The natural-gas glut has evaporated, driving prices higher

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  • Source: Fox Business
  • 06/21/2021
Natural-gas prices are starting the summer air-conditioning season nearly twice as high as they were a year ago.

Demand for the fuel is picking up as the world’s economies reopen and as Americans dial down their thermostats for what is expected to be a hot summer. Meanwhile, U.S. producers have stuck to the skimpy drilling plans they sketched out when prices were lower, eliminating the glut that was keeping them depressed.  

Natural-gas futures ended Friday at $3.215 per million British thermal units, up 96% from a year ago and the highest price headed into summer since 2017. Futures traded even higher—and regional spot prices jumped—when triple-digit temperatures baked the Southwest earlier this month. Analysts expect prices to be even higher later in the year when it is time to fire up furnaces.

It isn’t just in the U.S. where gas is running high. Dutch gas futures, a barometer for prices in Western Europe, have more than doubled over the past year—including a sharp rise since February—to multiyear highs. In Asia, imported liquefied natural gas is fetching more than five times what it did last June, beckoning tankers full of chilled shale gas across the Pacific.

More expensive gas has stoked demand in international markets for coal, with which gas competes to fuel power plants. Futures prices for thermal coal loaded at a terminal in Newcastle, Australia, have more than doubled from a year ago. The benchmark price has added 27% over the past month and hasn’t been so high in nearly a decade.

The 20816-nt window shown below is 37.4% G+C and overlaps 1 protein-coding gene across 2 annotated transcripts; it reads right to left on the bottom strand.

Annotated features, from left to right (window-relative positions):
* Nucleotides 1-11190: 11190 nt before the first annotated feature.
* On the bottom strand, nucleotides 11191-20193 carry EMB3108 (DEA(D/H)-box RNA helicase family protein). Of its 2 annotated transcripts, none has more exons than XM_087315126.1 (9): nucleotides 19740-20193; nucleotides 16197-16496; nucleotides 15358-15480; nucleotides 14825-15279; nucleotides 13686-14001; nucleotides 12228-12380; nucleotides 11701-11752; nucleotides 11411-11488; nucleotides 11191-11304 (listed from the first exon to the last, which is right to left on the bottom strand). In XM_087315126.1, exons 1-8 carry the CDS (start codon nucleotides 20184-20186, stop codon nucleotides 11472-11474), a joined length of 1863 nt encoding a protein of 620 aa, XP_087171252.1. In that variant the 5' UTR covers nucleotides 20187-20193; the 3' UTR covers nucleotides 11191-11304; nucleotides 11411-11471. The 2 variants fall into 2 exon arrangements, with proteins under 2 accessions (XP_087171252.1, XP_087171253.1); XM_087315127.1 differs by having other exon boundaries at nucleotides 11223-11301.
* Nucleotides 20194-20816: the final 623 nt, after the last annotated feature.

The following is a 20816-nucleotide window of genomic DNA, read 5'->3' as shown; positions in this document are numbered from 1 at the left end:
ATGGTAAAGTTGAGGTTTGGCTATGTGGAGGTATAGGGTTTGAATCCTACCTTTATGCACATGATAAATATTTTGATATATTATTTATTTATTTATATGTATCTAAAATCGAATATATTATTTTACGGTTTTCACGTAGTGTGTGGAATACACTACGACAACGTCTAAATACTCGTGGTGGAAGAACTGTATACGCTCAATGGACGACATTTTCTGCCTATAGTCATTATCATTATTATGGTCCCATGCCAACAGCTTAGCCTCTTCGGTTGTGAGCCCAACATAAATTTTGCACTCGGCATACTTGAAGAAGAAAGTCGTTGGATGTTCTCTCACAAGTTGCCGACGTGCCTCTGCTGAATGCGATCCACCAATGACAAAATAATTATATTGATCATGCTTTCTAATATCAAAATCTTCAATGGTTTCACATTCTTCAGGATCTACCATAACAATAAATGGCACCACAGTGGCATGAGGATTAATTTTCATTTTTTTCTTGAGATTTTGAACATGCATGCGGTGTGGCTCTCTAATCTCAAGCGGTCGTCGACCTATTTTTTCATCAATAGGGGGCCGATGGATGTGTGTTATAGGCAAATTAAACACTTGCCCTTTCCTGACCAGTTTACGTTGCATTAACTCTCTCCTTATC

If higher prices persist, Americans can expect bigger utility bills. The work-from-home class could feel a pinch. The pandemic shifted energy costs from employers to employees, who have heated and cooled home offices and run electronics when they would normally be away at work. 

Besides being burned to generate electricity and for hot showers and cooking, natural gas is consumed in large volumes to make plastic, fertilizer, steel and cement. Monetary-policy makers don’t consider energy prices when gauging inflation because they are so volatile. Yet climbing gas prices are adding to the costs of producing manufactured goods at a time when investors are on edge about the potential for runaway inflation.
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